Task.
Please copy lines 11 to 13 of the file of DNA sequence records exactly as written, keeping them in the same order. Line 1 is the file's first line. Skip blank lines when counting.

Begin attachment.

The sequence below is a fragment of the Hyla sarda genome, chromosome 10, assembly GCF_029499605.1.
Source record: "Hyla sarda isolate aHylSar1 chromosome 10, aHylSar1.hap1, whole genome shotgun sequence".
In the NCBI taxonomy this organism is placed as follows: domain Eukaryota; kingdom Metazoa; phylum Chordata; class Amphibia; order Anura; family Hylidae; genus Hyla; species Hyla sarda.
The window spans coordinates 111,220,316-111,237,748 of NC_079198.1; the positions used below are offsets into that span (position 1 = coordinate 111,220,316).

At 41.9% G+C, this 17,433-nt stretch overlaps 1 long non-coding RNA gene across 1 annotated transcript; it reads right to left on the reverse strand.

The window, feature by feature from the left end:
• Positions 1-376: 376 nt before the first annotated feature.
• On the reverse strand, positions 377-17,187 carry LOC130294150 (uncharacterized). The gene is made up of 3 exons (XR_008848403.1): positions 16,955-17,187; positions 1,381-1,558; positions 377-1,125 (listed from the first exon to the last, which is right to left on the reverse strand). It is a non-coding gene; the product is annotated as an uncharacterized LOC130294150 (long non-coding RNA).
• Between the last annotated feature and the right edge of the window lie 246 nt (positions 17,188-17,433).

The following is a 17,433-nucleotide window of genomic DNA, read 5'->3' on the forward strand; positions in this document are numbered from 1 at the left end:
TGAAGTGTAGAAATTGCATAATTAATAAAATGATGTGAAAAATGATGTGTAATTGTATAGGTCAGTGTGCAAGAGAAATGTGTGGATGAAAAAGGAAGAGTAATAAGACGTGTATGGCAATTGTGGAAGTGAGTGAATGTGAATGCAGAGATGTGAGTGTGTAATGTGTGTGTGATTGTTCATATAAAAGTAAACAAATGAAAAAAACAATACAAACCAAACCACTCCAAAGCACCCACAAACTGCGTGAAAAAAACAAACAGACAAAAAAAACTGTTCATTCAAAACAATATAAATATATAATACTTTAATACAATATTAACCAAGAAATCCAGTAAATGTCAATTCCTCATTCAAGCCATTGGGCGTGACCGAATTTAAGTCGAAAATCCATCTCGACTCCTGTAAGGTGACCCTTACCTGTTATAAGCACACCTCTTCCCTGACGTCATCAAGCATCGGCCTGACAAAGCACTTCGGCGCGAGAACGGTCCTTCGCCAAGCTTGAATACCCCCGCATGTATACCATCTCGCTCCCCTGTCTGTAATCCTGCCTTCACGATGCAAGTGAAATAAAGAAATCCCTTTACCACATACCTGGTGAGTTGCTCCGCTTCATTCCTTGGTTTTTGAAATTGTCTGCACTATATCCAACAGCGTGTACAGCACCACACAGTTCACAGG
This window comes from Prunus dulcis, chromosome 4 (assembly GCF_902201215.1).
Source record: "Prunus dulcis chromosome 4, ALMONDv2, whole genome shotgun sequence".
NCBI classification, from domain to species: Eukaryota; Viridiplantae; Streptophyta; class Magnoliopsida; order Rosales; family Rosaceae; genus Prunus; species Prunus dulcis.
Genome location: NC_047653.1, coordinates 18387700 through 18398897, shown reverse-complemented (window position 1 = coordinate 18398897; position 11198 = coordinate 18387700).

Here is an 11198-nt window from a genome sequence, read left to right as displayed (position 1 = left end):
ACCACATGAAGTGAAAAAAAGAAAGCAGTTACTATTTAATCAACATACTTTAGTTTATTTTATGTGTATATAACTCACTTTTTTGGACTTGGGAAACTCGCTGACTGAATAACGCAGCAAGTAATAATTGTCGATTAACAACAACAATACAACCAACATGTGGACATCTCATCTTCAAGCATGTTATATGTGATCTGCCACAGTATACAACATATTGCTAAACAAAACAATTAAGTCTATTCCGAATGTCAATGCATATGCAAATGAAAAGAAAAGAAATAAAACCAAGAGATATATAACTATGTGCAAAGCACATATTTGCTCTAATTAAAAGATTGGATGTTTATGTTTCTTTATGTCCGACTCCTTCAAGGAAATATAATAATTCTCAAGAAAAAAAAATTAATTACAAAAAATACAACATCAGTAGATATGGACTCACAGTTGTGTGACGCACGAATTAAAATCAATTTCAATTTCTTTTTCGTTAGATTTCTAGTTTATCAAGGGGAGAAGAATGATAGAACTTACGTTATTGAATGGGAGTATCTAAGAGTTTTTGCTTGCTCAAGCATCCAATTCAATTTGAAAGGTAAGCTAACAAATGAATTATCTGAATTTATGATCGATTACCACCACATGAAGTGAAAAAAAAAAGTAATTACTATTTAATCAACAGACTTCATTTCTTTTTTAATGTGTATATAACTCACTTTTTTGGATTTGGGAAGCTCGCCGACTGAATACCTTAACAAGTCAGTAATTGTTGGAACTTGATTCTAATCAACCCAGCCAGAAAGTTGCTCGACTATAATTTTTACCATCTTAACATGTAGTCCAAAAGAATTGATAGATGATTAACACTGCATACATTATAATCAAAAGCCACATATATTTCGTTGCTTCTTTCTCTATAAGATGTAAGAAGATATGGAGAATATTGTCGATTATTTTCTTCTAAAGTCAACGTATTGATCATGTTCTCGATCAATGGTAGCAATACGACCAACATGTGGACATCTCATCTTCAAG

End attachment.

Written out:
TGAAGTGTAGAAATTGCATAATTAATAAAATGATGTGAAAAATGATGTGTAATTGTATAGGTCAGTGTGCAAGAGAAATGTGTGGATGAAAAAGGAAGAGTAATAAGACGTGTATGGCAATTGTGGAAGTGAGTGAATGTGAATGCAGAGATGTGAGTGTGTAATGTGTGTGTGATTGTTCATATAAAAGTAAACAAATGAAAAAAACAATACAAACCAAACCACTCCAAAGCACCCACAAACTGCGTGAAAAAAACAAACAGACAAAAAAAACTGTTCATTCAAAACAATATAAATATATAATACTTTAATACAATATTAACCAAGAAATCCAGTAAATGTCAATTCCTCATTCAAGCCATTGGGCGTGACCGAATTTAAGTCGAAAATCCATCTCGACTCCTGTAAGGTGACCCTTACCTGTTATAAGCACACCTCTTCCCTGACGTCATCAAGCATCGGCCTGACAAAGCACTTCGGCGCGAGAACGGTCCTTCGCCAAGCTTGAATACCCCCGCATGTATACCATCTCGCTCCCCTGTCTGTAATCCTGCCTTCACGATGCAAGTGAAATAAAGAAATCCCTTTACCACATACCTGGTGAGTTGCTCCGCTTCATTCCTTGGTTTTTGAAATTGTCTGCACTATATCCAACAGCGTGTACAGCACCACACAGTTCACAGG
This window comes from Prunus dulcis, chromosome 4 (assembly GCF_902201215.1).
Source record: "Prunus dulcis chromosome 4, ALMONDv2, whole genome shotgun sequence".